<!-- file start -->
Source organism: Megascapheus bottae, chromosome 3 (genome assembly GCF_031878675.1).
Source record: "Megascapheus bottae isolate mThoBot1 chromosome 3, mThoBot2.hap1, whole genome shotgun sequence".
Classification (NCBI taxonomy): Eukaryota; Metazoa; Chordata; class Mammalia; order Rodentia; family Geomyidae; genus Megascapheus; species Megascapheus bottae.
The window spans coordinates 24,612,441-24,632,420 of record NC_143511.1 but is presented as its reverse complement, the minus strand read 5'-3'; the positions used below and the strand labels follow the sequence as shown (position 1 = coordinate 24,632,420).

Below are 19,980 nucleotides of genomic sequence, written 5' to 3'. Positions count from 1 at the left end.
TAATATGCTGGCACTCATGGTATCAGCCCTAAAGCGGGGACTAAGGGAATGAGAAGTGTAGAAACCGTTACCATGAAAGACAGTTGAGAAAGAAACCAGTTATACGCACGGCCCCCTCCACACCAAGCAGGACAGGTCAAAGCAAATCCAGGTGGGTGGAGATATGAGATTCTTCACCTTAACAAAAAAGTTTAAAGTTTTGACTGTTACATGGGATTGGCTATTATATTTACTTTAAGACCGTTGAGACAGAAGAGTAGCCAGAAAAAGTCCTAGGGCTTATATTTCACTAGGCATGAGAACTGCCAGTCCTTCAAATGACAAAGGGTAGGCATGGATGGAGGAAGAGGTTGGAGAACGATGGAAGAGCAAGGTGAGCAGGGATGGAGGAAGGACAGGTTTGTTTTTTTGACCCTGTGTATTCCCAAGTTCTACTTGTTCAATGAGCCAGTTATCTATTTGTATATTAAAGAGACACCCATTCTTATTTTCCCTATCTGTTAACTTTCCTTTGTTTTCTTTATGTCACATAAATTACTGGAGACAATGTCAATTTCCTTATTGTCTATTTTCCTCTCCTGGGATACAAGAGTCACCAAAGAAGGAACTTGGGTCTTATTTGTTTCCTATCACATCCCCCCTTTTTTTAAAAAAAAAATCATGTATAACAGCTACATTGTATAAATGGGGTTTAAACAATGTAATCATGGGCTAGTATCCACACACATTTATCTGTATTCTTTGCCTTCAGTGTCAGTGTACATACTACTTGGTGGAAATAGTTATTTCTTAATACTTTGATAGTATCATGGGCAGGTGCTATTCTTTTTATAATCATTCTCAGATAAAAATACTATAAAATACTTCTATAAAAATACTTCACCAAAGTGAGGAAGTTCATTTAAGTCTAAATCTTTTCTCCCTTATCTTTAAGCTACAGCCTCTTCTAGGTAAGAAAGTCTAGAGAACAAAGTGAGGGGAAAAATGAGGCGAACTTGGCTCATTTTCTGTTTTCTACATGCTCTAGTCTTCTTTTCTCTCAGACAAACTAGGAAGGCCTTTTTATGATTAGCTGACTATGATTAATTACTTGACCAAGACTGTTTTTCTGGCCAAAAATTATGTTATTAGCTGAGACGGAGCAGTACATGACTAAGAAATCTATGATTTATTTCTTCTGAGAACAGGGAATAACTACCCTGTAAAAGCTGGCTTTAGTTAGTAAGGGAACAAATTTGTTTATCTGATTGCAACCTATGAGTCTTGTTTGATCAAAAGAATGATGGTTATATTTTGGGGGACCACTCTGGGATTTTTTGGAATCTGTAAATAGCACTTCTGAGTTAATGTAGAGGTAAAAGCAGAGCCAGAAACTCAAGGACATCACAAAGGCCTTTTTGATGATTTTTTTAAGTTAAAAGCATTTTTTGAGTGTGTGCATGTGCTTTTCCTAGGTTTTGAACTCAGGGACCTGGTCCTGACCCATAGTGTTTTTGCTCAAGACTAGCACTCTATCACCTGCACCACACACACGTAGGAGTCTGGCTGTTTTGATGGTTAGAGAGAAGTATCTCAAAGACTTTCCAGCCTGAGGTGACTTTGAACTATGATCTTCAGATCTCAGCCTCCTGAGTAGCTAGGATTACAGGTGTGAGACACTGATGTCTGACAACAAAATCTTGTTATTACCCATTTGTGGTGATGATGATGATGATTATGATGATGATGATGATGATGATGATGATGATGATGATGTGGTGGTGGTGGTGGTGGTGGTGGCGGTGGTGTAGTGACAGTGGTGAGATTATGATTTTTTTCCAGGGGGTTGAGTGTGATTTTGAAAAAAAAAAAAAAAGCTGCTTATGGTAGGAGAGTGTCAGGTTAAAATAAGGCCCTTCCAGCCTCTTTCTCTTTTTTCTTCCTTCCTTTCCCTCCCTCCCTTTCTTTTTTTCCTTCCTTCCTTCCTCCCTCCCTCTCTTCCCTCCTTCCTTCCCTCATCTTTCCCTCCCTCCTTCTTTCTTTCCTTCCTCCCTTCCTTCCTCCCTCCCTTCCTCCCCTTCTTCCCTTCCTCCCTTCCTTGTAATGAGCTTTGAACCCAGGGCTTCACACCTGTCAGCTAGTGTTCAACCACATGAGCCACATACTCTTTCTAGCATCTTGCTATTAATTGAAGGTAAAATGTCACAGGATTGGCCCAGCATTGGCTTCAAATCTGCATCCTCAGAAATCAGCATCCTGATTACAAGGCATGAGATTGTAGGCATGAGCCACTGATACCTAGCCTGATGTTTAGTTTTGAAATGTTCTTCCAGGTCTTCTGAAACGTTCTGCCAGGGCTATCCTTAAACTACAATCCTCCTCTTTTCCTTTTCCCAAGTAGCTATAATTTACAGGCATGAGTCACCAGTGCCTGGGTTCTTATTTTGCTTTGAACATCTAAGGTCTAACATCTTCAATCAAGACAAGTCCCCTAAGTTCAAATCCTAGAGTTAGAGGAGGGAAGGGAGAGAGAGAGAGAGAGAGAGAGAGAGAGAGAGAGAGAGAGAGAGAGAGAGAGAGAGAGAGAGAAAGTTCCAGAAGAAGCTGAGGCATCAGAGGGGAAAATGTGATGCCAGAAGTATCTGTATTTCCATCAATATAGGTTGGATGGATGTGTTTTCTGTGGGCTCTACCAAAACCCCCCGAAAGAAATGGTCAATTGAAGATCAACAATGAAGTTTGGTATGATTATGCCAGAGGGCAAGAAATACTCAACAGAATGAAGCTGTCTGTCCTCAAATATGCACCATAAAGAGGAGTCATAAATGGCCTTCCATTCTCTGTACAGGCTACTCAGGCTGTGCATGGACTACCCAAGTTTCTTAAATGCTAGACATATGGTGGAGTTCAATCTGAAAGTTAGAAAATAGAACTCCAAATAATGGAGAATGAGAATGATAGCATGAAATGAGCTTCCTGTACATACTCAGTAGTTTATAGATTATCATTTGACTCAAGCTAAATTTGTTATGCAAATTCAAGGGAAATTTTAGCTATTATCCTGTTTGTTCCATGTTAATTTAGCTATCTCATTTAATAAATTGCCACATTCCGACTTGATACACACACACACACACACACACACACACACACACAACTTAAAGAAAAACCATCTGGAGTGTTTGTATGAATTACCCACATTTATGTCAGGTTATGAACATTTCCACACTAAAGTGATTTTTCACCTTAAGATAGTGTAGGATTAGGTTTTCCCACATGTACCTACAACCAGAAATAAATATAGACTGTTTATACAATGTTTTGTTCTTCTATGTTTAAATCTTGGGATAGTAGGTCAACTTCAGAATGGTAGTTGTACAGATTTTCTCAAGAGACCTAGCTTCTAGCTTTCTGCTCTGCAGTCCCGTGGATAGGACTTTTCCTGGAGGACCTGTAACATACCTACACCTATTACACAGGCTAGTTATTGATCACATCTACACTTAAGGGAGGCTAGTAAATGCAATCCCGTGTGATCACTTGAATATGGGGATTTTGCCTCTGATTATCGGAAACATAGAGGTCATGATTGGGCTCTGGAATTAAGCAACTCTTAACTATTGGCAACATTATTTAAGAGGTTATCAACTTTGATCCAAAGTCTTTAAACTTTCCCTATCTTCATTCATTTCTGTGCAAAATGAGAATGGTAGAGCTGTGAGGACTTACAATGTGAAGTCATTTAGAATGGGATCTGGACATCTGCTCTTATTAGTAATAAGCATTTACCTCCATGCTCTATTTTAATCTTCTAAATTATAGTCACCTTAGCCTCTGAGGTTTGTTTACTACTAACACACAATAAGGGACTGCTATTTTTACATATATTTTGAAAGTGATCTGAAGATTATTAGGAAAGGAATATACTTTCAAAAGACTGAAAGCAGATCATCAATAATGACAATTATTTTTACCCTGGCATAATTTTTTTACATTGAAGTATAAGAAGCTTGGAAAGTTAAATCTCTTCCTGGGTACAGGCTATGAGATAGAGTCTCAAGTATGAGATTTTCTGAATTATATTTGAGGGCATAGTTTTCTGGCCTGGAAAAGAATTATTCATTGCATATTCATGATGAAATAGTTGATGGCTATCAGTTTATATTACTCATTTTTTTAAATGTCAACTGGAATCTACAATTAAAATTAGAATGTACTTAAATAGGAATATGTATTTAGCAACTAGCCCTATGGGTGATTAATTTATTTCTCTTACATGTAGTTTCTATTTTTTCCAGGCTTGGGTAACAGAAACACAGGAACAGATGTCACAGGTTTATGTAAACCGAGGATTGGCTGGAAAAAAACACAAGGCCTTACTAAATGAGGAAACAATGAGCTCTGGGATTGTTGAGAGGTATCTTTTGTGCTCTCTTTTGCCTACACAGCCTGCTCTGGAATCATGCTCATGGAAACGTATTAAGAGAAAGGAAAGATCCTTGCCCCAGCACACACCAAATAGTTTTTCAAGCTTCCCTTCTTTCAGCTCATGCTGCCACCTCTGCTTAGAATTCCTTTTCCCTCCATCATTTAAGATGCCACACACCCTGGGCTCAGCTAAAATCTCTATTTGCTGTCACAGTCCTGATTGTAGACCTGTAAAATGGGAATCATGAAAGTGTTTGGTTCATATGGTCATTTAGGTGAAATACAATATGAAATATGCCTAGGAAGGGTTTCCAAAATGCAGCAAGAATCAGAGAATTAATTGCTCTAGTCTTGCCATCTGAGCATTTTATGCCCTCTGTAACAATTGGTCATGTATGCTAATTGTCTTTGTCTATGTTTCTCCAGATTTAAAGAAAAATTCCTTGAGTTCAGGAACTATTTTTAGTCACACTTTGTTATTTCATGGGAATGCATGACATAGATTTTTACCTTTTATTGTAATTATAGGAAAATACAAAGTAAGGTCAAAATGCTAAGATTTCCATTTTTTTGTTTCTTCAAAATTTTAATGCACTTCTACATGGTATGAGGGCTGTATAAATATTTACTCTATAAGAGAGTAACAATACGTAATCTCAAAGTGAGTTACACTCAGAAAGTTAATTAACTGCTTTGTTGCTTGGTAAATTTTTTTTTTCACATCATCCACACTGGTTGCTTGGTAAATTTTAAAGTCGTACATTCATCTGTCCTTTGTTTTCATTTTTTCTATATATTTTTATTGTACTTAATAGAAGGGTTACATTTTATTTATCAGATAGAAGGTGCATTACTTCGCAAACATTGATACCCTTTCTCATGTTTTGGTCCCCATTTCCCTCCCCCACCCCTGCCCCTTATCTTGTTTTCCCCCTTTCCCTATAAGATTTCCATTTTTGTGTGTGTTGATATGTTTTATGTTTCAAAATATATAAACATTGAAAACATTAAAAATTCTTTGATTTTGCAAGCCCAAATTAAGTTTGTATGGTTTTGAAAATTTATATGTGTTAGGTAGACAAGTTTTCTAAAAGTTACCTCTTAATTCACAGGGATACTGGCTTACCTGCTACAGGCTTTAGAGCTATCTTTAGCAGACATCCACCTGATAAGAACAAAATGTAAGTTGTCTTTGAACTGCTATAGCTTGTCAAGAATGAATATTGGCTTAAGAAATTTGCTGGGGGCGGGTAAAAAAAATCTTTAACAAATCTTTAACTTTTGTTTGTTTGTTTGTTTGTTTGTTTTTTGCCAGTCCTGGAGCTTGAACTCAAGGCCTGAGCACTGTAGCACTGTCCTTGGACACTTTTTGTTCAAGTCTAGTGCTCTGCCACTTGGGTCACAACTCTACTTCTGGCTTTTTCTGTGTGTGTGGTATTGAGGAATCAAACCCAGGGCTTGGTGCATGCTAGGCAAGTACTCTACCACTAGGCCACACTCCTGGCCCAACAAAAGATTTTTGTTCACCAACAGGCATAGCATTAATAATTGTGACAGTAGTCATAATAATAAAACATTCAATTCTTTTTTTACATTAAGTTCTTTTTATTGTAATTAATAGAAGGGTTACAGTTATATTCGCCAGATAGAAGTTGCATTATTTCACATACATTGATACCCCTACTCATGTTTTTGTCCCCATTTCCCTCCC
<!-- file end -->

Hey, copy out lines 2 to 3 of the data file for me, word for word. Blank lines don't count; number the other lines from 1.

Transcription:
Source record: "Megascapheus bottae isolate mThoBot1 chromosome 3, mThoBot2.hap1, whole genome shotgun sequence".
Classification (NCBI taxonomy): Eukaryota; Metazoa; Chordata; class Mammalia; order Rodentia; family Geomyidae; genus Megascapheus; species Megascapheus bottae.